Thursday, November 17, 2016
E. N. Bailey:
Frontiersman First Selectman
E. N. Bailey was no ordinary first selectman. He “surprised some and frightened others by arriving frequently in the village with large copperhead snakes twined around his neck and shoulders,” The Ridgefield Press reported at his death in 1955. “He wasn’t afraid of them and gave the impression that he wasn’t afraid of anything else either.”
Eldridge Nettleton Bailey was born in Shelton in 1876. Usually called “E.N.” or “Bill,” he came to Ridgefield at the turn of the century to work for Henry B. Anderson who was then developing his vast estate on West Mountain, now the Eight Lakes Estates (Anderson is also profiled in Who Was Who). Bailey was a construction engineer, and supervised the building of Anderson’s roads as well as the Anderson mansion on West Mountain. “He was a tall man, carried himself erect, walked with great strides, and wore the striking clothes of a frontiersman,” said Karl S. Nash, Press publisher, who knew the man.
Bailey became head of the Ridgefield Water Supply Company, largely owned by Anderson, as well as Anderson’s Ridgefield Electric Company.
However, he was better known for his political career. Bailey was elected first selectman 11 times. The post was then part-time, and the term, one year, and he held the job most years from 1911 to 1926. But now always.
His political career began in 1910 when he was elected to the Board of Selectmen to serve with Benjamin F. Crouchley, a rare Democratic first selectman. The next year he defeated Crouchley for first selectman, but lost in 1912 to Charles B. Northrop. He returned to power in 1913, and was re-elected in 1914 and 1915. Orville W. Holmes then won the Republican nomination in contests with Bailey for three years in a row, but Bailey did not give up, finally winning the job back in 1919 and holding it until 1926 when Winthrop E. Rockwell was the victor “in a memorable party battle in the town hall,” Nash recalled. Rockwell went on to hold the job for 20 years — Bailey tried once to return and failed.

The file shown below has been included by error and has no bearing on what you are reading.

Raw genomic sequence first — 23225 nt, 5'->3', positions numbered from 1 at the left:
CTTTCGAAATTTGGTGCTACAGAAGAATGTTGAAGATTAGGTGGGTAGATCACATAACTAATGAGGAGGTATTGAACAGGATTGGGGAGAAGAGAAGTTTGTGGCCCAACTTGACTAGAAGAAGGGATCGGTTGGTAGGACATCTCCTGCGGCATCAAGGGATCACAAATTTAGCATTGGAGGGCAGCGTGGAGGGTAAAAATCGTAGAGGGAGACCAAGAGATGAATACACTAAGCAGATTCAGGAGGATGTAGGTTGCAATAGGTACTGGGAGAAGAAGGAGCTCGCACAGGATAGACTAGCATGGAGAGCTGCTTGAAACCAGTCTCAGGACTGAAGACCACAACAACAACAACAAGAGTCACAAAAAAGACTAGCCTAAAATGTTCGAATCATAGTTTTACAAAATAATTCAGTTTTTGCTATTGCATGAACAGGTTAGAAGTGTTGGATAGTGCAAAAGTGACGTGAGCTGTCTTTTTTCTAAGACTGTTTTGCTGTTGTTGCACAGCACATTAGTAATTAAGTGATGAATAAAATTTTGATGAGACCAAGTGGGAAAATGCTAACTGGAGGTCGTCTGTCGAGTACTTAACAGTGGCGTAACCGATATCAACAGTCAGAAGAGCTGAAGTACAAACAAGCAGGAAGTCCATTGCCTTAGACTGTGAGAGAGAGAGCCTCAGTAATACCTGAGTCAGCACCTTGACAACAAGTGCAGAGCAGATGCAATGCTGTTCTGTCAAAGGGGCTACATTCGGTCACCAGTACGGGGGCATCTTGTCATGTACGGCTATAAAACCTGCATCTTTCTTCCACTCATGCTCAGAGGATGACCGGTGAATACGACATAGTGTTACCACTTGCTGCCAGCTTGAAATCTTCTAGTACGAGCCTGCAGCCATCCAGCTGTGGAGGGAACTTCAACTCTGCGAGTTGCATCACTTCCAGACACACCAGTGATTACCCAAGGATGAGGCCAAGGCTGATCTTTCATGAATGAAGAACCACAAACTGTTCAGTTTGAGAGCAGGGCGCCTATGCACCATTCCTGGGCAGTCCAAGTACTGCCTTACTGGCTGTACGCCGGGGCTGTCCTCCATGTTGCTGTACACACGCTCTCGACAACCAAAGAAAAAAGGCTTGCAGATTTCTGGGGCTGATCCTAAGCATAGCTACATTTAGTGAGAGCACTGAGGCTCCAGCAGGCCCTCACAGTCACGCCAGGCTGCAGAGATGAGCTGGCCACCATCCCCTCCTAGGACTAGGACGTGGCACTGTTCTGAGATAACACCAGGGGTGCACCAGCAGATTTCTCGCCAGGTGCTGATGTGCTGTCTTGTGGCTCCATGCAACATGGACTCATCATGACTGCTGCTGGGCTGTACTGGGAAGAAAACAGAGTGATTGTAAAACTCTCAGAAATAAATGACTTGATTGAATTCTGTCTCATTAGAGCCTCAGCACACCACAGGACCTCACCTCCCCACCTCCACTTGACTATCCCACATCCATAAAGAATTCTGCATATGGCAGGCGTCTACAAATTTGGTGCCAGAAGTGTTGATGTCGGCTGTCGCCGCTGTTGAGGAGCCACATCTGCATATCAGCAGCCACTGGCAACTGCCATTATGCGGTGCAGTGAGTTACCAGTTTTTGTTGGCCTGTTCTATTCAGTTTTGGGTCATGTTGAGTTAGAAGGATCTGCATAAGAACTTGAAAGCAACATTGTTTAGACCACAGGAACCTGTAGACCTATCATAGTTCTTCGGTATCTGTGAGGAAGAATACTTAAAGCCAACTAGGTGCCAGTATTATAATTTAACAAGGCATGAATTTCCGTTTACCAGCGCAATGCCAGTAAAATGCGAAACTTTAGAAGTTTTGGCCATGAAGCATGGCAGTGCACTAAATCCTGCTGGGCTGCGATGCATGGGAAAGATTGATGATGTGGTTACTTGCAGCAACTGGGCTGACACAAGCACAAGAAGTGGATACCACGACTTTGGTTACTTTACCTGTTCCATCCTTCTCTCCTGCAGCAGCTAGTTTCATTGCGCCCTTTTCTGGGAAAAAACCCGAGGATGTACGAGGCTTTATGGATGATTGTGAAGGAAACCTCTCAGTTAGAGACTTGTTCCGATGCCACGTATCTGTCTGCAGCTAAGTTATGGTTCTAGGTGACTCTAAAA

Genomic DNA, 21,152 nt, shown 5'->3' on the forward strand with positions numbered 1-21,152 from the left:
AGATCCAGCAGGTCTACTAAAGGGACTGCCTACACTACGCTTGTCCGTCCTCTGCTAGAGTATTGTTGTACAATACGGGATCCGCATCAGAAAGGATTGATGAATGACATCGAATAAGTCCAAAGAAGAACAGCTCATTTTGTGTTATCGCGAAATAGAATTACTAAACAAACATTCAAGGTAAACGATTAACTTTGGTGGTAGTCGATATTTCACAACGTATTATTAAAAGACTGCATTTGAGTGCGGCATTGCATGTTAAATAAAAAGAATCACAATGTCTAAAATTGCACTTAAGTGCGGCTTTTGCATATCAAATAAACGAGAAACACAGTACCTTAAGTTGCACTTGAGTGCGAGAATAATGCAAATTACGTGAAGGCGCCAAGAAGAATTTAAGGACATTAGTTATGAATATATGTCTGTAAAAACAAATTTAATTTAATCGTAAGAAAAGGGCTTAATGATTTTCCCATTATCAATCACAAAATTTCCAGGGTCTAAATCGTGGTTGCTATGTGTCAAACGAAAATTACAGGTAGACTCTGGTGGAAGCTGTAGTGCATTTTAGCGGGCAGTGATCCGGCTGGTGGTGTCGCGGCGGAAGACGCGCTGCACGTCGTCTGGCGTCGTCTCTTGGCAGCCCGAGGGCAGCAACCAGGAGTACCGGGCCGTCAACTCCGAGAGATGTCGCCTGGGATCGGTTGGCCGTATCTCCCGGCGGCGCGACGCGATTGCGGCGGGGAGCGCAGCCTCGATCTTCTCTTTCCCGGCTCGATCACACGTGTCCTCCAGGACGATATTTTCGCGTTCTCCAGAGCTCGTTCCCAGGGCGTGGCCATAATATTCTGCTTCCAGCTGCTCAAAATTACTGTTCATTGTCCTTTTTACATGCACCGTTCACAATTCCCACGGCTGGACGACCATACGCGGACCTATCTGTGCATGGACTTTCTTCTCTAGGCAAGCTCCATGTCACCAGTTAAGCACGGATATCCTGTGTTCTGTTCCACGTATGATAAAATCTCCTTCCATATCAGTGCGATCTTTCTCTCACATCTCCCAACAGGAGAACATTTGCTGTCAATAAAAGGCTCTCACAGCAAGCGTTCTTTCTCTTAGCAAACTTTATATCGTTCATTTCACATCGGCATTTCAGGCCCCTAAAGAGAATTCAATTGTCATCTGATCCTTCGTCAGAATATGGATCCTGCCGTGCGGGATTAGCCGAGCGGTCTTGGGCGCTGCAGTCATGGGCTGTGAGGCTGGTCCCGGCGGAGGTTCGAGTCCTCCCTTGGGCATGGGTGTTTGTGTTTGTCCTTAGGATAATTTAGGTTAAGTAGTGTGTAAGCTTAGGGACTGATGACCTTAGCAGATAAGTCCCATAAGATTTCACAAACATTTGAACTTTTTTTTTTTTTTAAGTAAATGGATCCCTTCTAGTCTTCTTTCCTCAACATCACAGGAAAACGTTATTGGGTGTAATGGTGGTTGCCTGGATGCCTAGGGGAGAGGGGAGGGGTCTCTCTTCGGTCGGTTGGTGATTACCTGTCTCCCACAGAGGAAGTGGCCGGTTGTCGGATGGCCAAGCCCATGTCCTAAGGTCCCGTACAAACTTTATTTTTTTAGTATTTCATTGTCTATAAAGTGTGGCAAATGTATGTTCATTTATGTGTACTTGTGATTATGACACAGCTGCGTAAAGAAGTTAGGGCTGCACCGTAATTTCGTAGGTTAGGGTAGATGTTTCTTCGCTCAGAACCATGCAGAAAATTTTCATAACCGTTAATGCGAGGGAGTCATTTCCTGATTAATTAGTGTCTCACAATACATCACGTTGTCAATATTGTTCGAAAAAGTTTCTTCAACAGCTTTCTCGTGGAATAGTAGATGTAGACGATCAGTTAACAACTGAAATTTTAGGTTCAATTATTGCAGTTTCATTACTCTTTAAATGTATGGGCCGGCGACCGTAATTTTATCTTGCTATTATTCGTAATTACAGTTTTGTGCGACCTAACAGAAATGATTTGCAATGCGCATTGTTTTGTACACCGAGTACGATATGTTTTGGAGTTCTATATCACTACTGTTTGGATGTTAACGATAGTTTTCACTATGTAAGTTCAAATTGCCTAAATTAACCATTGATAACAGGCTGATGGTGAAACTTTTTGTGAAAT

He was “a force in Ridgefield affairs and remained a controversial figure throughout his public life,” Nash said in Bailey’s obituary.
Bailey was a director of the Ridgefield Savings Bank, now Fairfield County Bank. He and his wife, Lois, sang in the First Congregational Church choir. He also tried his hand at amateur theater, which led to a bit of a scandal. In rehearsing for a play in the 1920s, he fell in love with his leading lady, Miss Nina Olmstead. He and Lois were soon divorced and Bailey married Miss Olmstead. The two moved to a farm in Bradford, Vt., but, according to Nash, “his marriage foundered and he returned to Ridgefield and spent his declining years at The Elms Inn.”
He died in 1955 at the age of 77.
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